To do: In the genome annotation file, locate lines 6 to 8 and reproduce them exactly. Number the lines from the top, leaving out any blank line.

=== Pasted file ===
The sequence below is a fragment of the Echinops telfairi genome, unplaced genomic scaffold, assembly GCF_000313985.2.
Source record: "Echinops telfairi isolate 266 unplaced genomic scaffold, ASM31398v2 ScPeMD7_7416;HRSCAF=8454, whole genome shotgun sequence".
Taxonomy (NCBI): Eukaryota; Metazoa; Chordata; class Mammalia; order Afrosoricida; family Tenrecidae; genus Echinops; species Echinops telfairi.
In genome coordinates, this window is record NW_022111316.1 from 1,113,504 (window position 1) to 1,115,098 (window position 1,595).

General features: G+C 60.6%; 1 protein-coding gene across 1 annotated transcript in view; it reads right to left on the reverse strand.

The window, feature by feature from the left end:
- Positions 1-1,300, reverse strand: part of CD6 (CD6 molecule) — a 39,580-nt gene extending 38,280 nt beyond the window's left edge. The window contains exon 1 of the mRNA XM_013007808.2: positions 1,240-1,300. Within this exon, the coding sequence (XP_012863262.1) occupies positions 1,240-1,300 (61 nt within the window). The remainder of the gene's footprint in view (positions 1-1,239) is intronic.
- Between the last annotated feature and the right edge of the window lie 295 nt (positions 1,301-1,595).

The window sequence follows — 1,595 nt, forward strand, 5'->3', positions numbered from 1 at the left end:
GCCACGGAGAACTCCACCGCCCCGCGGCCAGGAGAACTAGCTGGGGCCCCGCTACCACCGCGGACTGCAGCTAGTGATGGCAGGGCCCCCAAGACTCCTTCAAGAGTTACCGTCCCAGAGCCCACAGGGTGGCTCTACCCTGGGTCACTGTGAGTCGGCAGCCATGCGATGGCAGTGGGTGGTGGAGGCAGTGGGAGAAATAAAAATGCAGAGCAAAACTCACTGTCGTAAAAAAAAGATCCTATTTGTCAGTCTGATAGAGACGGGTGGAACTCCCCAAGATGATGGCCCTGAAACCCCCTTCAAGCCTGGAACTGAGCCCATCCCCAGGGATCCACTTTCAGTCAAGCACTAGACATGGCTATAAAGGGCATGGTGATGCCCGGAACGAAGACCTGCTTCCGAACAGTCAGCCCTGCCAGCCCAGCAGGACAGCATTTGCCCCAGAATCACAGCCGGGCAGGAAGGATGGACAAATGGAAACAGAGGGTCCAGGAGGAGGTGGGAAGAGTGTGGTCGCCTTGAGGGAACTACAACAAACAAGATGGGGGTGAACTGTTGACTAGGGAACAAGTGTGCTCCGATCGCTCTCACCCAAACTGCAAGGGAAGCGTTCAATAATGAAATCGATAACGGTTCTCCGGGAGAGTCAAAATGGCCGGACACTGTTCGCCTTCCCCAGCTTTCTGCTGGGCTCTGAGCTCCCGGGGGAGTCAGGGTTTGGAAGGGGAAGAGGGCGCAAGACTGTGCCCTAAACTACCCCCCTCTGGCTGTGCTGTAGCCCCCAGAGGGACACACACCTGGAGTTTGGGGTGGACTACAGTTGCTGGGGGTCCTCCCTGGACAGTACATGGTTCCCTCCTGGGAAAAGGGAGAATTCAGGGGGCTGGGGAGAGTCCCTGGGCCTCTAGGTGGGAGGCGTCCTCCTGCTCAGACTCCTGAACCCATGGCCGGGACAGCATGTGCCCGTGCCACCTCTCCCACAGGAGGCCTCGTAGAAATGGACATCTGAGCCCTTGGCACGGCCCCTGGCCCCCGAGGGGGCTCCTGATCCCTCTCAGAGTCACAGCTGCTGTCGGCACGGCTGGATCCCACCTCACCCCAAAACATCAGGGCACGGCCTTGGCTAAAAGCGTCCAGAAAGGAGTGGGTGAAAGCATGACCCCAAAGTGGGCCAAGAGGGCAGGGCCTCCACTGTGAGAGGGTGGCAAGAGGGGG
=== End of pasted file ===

The window, feature by feature from the left end:
- Positions 1-1,300, reverse strand: part of CD6 (CD6 molecule) — a 39,580-nt gene extending 38,280 nt beyond the window's left edge. The window contains exon 1 of the mRNA XM_013007808.2: positions 1,240-1,300. Within this exon, the coding sequence (XP_012863262.1) occupies positions 1,240-1,300 (61 nt within the window). The remainder of the gene's footprint in view (positions 1-1,239) is intronic.
- Between the last annotated feature and the right edge of the window lie 295 nt (positions 1,301-1,595).